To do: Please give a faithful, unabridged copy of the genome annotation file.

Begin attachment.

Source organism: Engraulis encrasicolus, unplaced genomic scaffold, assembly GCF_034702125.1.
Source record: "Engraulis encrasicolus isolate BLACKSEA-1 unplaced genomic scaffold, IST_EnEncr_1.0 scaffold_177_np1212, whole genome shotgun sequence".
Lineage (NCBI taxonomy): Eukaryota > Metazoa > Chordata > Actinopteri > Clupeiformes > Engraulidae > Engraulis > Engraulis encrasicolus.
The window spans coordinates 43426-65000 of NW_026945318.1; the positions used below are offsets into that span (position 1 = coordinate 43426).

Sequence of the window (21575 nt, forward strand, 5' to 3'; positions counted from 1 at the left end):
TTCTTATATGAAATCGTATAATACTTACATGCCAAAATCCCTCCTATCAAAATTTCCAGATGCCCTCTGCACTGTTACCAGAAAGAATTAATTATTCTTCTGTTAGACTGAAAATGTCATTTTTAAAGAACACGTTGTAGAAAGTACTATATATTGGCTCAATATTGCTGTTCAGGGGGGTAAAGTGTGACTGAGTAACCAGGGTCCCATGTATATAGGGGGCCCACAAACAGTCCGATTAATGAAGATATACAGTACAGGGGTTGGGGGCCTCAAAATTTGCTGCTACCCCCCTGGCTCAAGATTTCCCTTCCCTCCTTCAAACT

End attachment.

Source organism: Engraulis encrasicolus, unplaced genomic scaffold, assembly GCF_034702125.1.
Source record: "Engraulis encrasicolus isolate BLACKSEA-1 unplaced genomic scaffold, IST_EnEncr_1.0 scaffold_177_np1212, whole genome shotgun sequence".
Lineage (NCBI taxonomy): Eukaryota > Metazoa > Chordata > Actinopteri > Clupeiformes > Engraulidae > Engraulis > Engraulis encrasicolus.
The window spans coordinates 43426-65000 of NW_026945318.1; the positions used below are offsets into that span (position 1 = coordinate 43426).

Sequence of the window (21575 nt, forward strand, 5' to 3'; positions counted from 1 at the left end):
TTCTTATATGAAATCGTATAATACTTACATGCCAAAATCCCTCCTATCAAAATTTCCAGATGCCCTCTGCACTGTTACCAGAAAGAATTAATTATTCTTCTGTTAGACTGAAAATGTCATTTTTAAAGAACACGTTGTAGAAAGTACTATATATTGGCTCAATATTGCTGTTCAGGGGGGTAAAGTGTGACTGAGTAACCAGGGTCCCATGTATATAGGGGGCCCACAAACAGTCCGATTAATGAAGATATACAGTACAGGGGTTGGGGGCCTCAAAATTTGCTGCTACCCCCCTGGCTCAAGATTTCCCTTCCCTCCTTCAAACT